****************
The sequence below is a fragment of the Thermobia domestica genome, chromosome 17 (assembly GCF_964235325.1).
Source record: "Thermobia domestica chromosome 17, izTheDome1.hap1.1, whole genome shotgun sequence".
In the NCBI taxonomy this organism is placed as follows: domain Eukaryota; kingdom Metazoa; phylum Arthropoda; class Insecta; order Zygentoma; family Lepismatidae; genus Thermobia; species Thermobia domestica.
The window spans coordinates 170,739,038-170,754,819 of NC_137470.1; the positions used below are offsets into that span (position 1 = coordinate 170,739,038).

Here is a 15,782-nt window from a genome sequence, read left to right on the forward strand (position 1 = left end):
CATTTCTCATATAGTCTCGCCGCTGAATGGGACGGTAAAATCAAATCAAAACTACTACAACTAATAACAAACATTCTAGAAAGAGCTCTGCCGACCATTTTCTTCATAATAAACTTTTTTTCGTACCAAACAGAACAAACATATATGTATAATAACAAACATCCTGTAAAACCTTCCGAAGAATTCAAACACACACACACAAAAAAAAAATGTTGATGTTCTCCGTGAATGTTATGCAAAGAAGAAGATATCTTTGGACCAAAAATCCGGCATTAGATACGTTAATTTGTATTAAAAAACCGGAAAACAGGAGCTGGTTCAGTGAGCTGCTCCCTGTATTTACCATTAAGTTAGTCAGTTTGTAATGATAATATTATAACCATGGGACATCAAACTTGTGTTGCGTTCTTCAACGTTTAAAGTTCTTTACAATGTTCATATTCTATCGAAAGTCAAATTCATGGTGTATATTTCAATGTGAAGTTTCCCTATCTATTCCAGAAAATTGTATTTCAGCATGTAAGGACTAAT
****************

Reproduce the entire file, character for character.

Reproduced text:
The sequence below is a fragment of the Thermobia domestica genome, chromosome 17 (assembly GCF_964235325.1).
Source record: "Thermobia domestica chromosome 17, izTheDome1.hap1.1, whole genome shotgun sequence".
In the NCBI taxonomy this organism is placed as follows: domain Eukaryota; kingdom Metazoa; phylum Arthropoda; class Insecta; order Zygentoma; family Lepismatidae; genus Thermobia; species Thermobia domestica.
The window spans coordinates 170,739,038-170,754,819 of NC_137470.1; the positions used below are offsets into that span (position 1 = coordinate 170,739,038).

Here is a 15,782-nt window from a genome sequence, read left to right on the forward strand (position 1 = left end):
CATTTCTCATATAGTCTCGCCGCTGAATGGGACGGTAAAATCAAATCAAAACTACTACAACTAATAACAAACATTCTAGAAAGAGCTCTGCCGACCATTTTCTTCATAATAAACTTTTTTTCGTACCAAACAGAACAAACATATATGTATAATAACAAACATCCTGTAAAACCTTCCGAAGAATTCAAACACACACACACAAAAAAAAAATGTTGATGTTCTCCGTGAATGTTATGCAAAGAAGAAGATATCTTTGGACCAAAAATCCGGCATTAGATACGTTAATTTGTATTAAAAAACCGGAAAACAGGAGCTGGTTCAGTGAGCTGCTCCCTGTATTTACCATTAAGTTAGTCAGTTTGTAATGATAATATTATAACCATGGGACATCAAACTTGTGTTGCGTTCTTCAACGTTTAAAGTTCTTTACAATGTTCATATTCTATCGAAAGTCAAATTCATGGTGTATATTTCAATGTGAAGTTTCCCTATCTATTCCAGAAAATTGTATTTCAGCATGTAAGGACTAAT